This project has been funded by Canterbury City Council.
RAW Art Exhibition
In Spring 2019, Canterbury Festival worked with clients of Canterbury based charity Catching Lives; developing new work and exhibiting it in a gallery setting, at 35-37 Tontine Street, Folkestone.
Canterbury Festival initially teamed up with local art facilitators to provide a free ‘Teach, Educate, Create’ course, covering various aspects of how to deliver community workshops, including planning, risk assessments and safeguarding.
On completion of the course, facilitators gained hands on experience by delivering various workshops at Catching Lives – an independent charity which aims to help rough sleepers and vulnerably housed people across East Kent, by giving them access to support and facilities that they may not receive elsewhere.
Workshop themes included lino printing, animation, badge making, flag making and music.
Rising Sun DVAS
Canterbury Festival worked with animator James Murray to run a series of weekly workshops exploring stop-motion animation. Workshops took place at Rising Sun’s offices and engaged a cross section of young people aged 12-18.
This Link project was supported by Kent Community Foundation and The R G Hills Charitable Trust.
Hip Hop Project at St Nicholas School
In 2017 Canterbury Festival worked with St Nicholas School, running a series of workshops with hip hop producer, writer and community worker Oliver Seagar. Participants were encouraged to embrace their creativity, empowering them through perfomrance and writing skills.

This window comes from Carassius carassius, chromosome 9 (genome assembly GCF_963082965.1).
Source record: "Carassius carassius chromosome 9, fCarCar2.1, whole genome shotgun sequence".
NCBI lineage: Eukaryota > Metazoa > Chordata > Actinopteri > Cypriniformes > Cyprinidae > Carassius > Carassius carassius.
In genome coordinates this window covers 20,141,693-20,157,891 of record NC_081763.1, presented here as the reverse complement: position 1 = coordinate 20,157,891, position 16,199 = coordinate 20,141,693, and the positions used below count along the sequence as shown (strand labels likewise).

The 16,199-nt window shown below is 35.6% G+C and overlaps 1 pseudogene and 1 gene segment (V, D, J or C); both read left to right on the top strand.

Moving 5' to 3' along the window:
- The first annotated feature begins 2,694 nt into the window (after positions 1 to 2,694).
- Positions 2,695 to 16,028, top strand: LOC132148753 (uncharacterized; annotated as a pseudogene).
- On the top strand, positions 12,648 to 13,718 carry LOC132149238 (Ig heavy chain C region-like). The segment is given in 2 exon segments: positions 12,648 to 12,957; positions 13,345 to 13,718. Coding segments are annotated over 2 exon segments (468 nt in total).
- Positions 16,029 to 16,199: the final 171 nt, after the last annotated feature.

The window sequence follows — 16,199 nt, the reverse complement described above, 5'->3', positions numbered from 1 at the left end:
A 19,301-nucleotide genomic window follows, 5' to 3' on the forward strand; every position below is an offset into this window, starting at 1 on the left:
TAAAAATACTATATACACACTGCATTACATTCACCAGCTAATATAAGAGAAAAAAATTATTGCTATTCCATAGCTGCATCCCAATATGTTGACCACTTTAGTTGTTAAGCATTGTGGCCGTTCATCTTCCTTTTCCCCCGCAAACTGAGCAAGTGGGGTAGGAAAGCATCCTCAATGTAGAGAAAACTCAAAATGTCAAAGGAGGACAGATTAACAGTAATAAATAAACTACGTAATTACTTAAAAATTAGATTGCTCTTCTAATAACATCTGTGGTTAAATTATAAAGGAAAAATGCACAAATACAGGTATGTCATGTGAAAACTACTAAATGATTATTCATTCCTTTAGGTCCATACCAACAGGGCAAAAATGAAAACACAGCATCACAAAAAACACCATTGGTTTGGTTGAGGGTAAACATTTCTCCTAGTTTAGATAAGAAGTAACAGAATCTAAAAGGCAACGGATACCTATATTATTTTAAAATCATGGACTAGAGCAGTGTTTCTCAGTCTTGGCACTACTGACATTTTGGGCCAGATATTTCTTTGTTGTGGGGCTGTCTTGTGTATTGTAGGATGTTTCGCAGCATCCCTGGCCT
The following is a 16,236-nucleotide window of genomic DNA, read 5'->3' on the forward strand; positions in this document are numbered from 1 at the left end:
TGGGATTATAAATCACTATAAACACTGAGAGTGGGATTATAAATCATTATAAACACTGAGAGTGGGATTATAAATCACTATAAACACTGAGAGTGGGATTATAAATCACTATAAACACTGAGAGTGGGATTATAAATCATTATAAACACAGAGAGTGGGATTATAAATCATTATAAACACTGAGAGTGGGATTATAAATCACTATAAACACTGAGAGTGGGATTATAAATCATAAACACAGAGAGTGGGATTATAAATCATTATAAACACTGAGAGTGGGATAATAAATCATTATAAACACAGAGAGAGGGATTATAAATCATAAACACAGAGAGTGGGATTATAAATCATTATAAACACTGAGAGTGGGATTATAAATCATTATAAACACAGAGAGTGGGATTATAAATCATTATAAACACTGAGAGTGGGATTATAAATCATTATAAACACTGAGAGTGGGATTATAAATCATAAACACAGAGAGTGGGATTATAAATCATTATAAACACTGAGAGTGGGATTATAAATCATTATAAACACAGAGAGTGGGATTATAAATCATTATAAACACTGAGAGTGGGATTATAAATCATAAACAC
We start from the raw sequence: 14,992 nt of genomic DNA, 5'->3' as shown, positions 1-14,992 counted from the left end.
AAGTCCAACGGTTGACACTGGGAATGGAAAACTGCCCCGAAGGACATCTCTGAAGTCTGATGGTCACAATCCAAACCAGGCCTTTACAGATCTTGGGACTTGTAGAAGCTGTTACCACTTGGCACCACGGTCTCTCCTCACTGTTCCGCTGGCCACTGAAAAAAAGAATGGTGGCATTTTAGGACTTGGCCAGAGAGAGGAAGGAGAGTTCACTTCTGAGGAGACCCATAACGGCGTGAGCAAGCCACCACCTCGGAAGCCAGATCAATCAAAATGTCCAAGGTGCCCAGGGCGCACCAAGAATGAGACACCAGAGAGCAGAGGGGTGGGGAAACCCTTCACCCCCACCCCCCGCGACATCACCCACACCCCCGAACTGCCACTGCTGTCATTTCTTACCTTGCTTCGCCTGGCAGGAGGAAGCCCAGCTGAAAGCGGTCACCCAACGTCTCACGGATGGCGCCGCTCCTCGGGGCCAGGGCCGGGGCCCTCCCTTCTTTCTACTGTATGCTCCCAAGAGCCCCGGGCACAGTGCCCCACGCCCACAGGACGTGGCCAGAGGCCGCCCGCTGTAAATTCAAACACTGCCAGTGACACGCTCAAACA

This project was made possible with the support of The D’Oyly Carte Charitable Trust and The R G Hills Charitable Trust.
Dance Workshops with Porchlight
In 2017 Canterbury Festival worked with two dancers from Kent Dance Network, running a series of dance workshops for Porchlight service users, as part of the Link project.
With support from The R G Hills Charitable Trust
Exhibition project with Catching Lives
The Festival worked with an artist and Catching Lives on a series of sculpture activities inspired by scratchcards exploring the theme ‘homelessness need not mean hopelessness’. The project concluded with an exhibition in Canterbury’s The Beaney in March 2018.
Kent Refugee Action Network
Canterbury Festival and an artist worked with fifteen young members of Kent Refugee Action Network to produce a piece of artwork that was exhibited at the Sidney Cooper Gallery. The project aimed to empower the participants and encourage them to enter gallery and other creative spaces without feeling self-conscious.
Canterbury Youth Music Project
In the summer of 2016 Canterbury Festival engaged 12 people who identified as NEET (young people not in education, employment or training). Participants worked with a musician as part of a summer music school; improving skills in performance, production and teamwork. Following the project, five participants went on to full time education.
For more info on our projects including how to get involved, contact [email protected]